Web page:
The extent to which losses caused by cyber attacks are covered by law firms’ professional indemnity insurance (PII) policies is to be clarified by the Solicitors Regulation Authority (SRA).
It has launched a consultation on adding a clause on cyber losses to the minimum terms and conditions of insurance to provide “absolute clarity” for law firms, insurers and consumers, without altering the scope of consumer protection.
Cyber-attacks are on the rise; cybercrime caused £2.5m of reported losses to law firms in the first half of 2020 alone.
The new clause would be “in line with the expectations that the Prudential Regulation Authority (PRA) and Lloyd’s of London have of insurers”.
The regulator said the PRA and Lloyd’s were concerned that some insurance policies were not specific enough about exactly which cyber-related losses were covered.
“This means that firms might wrongly think they have PII cover for certain types of loss arising out of a cyber-attack, or that firms might be paying for the same cover through several policies (for example, the separate cyber insurance policies) when they have no need to do so.
“The PRA and Lloyd’s are therefore requiring insurers to take steps which include making provision for cyber losses explicit in their insurance policies, including for PII.”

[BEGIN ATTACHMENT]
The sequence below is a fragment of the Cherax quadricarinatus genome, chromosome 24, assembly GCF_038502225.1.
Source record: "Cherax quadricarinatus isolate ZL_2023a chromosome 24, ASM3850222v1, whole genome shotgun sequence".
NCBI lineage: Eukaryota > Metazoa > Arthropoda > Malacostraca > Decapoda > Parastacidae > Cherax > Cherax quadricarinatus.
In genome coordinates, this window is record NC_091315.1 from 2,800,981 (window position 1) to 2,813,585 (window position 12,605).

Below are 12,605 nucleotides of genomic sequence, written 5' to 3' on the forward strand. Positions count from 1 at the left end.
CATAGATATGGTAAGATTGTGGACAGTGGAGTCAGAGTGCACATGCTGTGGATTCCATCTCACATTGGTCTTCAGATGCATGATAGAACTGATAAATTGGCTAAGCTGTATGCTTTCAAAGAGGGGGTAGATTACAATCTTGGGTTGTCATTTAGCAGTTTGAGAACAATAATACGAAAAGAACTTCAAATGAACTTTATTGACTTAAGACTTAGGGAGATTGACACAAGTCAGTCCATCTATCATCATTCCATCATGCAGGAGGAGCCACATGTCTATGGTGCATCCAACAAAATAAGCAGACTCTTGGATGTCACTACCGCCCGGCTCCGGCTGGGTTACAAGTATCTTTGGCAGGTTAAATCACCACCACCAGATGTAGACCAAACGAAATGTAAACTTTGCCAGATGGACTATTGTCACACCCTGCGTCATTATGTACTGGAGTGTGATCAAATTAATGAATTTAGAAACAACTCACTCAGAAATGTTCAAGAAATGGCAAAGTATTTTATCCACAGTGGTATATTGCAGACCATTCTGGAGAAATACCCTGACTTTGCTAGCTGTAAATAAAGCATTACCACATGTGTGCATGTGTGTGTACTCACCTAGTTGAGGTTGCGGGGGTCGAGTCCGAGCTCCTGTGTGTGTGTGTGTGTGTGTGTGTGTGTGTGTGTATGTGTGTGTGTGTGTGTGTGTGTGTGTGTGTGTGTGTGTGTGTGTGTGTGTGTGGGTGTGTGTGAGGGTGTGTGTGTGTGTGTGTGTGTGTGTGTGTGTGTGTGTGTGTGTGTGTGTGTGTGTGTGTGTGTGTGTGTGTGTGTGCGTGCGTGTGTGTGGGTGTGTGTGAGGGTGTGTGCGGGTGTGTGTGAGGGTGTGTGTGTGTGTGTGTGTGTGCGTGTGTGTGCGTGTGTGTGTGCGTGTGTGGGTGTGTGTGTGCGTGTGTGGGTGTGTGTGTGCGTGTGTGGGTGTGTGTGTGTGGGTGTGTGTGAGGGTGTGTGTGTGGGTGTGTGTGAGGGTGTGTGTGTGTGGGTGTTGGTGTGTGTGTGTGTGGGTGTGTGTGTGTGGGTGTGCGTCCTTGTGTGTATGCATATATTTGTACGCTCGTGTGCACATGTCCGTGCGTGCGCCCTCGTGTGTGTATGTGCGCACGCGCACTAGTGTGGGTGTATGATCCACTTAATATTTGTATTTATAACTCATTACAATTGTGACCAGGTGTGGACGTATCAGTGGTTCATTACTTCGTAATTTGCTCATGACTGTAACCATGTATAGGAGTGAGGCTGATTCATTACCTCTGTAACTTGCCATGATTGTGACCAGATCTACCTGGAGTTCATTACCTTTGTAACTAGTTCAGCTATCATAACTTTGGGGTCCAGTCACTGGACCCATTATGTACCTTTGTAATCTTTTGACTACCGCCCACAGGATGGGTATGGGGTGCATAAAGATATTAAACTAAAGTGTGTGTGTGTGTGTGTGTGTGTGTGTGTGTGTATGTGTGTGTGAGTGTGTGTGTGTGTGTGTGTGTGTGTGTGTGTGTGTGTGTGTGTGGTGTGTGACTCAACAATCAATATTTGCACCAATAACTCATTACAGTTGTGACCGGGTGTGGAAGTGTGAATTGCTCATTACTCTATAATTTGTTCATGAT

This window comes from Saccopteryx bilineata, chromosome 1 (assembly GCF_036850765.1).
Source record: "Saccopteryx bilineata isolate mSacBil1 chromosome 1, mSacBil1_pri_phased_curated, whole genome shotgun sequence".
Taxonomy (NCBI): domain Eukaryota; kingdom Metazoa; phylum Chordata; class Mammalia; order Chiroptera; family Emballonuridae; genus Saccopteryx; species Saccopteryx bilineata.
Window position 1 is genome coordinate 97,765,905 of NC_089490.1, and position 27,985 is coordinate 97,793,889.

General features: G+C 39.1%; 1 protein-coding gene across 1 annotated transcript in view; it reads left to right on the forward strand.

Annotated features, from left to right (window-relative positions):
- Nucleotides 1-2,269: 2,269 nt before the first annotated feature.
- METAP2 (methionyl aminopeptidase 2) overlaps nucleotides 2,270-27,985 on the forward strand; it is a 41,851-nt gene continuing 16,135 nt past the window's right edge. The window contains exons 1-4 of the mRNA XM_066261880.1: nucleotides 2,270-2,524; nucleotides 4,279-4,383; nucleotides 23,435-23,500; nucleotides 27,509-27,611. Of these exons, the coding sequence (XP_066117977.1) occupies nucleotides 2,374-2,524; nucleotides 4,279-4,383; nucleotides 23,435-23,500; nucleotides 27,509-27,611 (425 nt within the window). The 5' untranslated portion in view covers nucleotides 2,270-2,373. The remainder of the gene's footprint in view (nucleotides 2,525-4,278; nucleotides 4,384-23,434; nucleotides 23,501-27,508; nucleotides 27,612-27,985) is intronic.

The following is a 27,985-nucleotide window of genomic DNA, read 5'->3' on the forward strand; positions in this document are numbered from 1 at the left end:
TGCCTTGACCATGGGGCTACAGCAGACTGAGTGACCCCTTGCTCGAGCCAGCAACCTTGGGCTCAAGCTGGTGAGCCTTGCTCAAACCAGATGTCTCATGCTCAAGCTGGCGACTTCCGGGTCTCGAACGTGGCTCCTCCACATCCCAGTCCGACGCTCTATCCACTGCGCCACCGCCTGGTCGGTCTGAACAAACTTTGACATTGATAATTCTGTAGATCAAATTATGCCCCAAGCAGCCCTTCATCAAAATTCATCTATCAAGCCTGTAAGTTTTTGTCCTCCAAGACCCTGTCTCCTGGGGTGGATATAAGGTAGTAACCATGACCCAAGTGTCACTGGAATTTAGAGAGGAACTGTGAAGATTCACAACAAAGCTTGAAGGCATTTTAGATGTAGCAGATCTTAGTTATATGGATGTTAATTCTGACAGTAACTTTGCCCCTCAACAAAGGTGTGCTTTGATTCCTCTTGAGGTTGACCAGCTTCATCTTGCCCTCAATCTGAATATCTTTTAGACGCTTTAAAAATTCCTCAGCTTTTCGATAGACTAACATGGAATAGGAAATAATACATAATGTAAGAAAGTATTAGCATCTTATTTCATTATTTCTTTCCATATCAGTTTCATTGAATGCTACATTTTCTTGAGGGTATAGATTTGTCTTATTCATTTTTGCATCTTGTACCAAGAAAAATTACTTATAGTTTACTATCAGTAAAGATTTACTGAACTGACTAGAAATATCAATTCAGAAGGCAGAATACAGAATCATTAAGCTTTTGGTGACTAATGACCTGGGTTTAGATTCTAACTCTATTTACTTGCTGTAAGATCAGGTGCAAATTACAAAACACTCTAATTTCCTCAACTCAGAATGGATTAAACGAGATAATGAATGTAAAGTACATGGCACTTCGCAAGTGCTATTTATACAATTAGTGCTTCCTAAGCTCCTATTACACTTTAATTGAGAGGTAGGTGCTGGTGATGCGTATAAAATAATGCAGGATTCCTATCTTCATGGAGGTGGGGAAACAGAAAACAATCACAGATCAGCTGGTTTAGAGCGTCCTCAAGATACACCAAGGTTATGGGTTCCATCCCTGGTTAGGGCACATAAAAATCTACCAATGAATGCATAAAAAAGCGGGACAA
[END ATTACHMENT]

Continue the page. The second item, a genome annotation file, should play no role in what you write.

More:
Under the proposed clause, losses caused by a cyber-attack “which fall within scope of a claim for civil liability against a regulated law firm” must be covered by insurers.
The change “should not directly alter the premiums paid by law firms” because such claims were already covered and reflected in premiums.
The loss to the law firm itself in terms of its own money or reputation would not be covered, as is currently the case.
Many firms choose to purchase additional insurance to cover these losses and the change would have no impact on this, the SRA said.
The new clause would operate by adding an exclusion which set out that insurance may exclude liability for “first-party losses”, such as partial or total failure of any computer system, but then “make absolutely clear” that any such exclusion should not exclude or limit any liability of the insurer to indemnify a law firm against any claim for civil liability.
The changes would not affect current protections where, for example, a law firm’s laptop containing personal client data was left on a train by a solicitor and data accessed by a third party resulting in a loss to the client.
Paul Philip, chief executive of the SRA, said: “Cybercrime remains a major risk for all law firms – it’s the fastest-growing crime in the country. Law firms handle large amounts of client money and sensitive information, and that makes them an attractive target.
“The proposed clause on cyber losses provides real clarity for consumers, law firms and insurers about client and third-party protection in the event of cyber-attack.”
The consultation runs until 24 May.